Vidste hun noget om skoven

vidste hun noget om skoven

Site-specific participatory performance with handdyed paper, 30 minutes, 2023

Site-specific solo exhibiton and performance at Sankt Knuds Kilde & P. Nørkjærs Plads in Hjørring, 2023

The exhibition and the performance are based on the myth of Kællingstenen (The Crone Stone) recorded in 1886 by folk- lorist Evald Tang Kristensen. In summary the myth is about an "evil woman" whose spirit couldn't find rest when she died, but wandered in the night creating a valley where she walked. People were afraid to cross the valley, so they tried several ways to get rid of her ghost, but to no luck. Finally, a priest succeeded in conjuring her ghost underground and in order to make sure it stayed there, a large stone was driven down on the spot. In Kristensens recording of the myth the woman is not directly described as a witch, but stories of witches' sabbaths are linked to the stone's original location. In the last century the stone has been moved several times and the myth has gradually been forgotten. Maybe the time has come to tell her story, now that she is no longer held down by the stone?

The performance and the exhibition look at what Kristensen didn't record, namely the woman's perspective - who was she really? – as well as the witch as both a mystical and historical figure, who is highly relevant today in dis- cussions about care work, knowledge of nature, gender and power.

Meanwhile, large stones are rare and threatened in Denmark: Since the arri- val of agriculture some 6000 years ago the stones that were left behind by the glaciers have been removed to make space for fields or broken up and used as building material. In modern times their cultural significance has been largely forgotten, and their role in nature overlooked. On the one hand, they play central roles in the preservation of folklore, and on the other hand they contribute to biodiversity as important habitats for insects, mosses and lichens.

The exhibition seeks to make room for the overlooked stories of both the stones and the woman from the myth of Kællingstenen. The performance took place in Sankt Knuds Kilde, Hjørring, June 24, the day after Sankt- hansaften (Saint John's Eve), when witch effigies are traditionally burned on bonfires. I began the performance with a reading of the 1886 myth of Kællingstenen, and then in following with Danish Sankthans tradition I held a speech in which I reflected on the history and journey of Kællingstenen and the woman, who the name refers to. The myth has very little detail about her life, her death and even her alleged evil deeds. What was she like and how did she get such a horrible reputation?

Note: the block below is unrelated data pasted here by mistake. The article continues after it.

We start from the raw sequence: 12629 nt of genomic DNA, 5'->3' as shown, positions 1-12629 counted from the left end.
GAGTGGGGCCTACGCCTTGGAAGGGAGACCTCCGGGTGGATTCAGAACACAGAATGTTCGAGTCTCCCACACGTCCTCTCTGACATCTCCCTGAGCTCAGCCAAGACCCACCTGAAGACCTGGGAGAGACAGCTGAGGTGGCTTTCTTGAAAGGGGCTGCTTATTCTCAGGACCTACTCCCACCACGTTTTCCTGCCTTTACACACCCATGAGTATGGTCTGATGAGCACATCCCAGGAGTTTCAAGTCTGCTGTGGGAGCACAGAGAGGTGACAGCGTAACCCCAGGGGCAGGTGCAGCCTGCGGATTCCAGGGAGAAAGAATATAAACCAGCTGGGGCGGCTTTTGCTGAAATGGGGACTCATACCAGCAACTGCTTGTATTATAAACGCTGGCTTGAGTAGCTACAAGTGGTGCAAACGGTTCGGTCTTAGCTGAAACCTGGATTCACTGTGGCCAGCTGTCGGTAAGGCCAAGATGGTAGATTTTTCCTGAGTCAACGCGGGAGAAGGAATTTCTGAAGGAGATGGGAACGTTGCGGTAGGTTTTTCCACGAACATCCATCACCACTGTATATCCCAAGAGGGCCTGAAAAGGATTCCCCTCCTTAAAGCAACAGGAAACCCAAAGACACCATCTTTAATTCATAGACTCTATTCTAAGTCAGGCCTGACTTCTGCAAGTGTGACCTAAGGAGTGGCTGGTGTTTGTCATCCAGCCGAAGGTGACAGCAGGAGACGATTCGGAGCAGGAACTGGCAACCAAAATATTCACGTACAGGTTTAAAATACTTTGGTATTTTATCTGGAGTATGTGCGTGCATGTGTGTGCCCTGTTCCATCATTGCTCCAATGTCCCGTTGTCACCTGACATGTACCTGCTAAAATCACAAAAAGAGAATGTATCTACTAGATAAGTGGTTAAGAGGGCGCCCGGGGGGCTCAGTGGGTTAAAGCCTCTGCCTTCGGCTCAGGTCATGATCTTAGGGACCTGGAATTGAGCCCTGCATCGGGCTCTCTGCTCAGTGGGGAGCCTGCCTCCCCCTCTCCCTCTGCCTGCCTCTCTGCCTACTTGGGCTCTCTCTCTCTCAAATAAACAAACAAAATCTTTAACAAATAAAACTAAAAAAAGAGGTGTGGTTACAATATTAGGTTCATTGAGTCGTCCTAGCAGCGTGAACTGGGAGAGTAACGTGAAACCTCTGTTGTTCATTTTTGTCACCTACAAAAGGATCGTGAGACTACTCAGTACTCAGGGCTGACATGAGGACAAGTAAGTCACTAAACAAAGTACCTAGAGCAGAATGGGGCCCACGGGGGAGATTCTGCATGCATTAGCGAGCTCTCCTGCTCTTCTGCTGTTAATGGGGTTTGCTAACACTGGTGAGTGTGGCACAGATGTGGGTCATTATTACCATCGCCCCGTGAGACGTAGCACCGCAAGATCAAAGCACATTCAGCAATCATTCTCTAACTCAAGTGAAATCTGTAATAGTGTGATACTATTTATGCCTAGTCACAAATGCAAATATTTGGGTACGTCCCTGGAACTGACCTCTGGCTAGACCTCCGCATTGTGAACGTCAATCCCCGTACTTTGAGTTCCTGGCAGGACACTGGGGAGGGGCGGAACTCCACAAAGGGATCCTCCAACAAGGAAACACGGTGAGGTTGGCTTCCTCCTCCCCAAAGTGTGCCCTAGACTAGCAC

The installation on the floor mimicked the rare and protected glacial erra- tics, which are areas scattered with stones that have been left behind by glaciers 15,000 years ago. Many of these stones have been removed by farmers and used as building materials, and today, only a fraction of the large glacial erratics are left in Denmark. At the end of the room a display case showed books, texts and photos relating to Kællingstenen, the glacial erratics and to the role of geology in relation to oral traditions.

Narrative Erratics

Installation with found flint and handdyed paper. Through the exhibition period guest added to the work by writing questions on pieces of paper and placing them among the stones.

Dimentions variable, 2023

After the speech I performed a poem composed of 50 ques- tions for the woman, imagining the many ways her life could have played out and who she might have been. Afterwards, I invited the audience to continue the poem with me, by wri- ting more questions for the woman – as an honorary cere- mony for her and an attempt to centre her perspective. We finished by reading our questions to each other and then walked back to the exhibition, where people placed their questions on the floor, making them part of the installation Narrative Erratics.

Photo by Lasse Fisher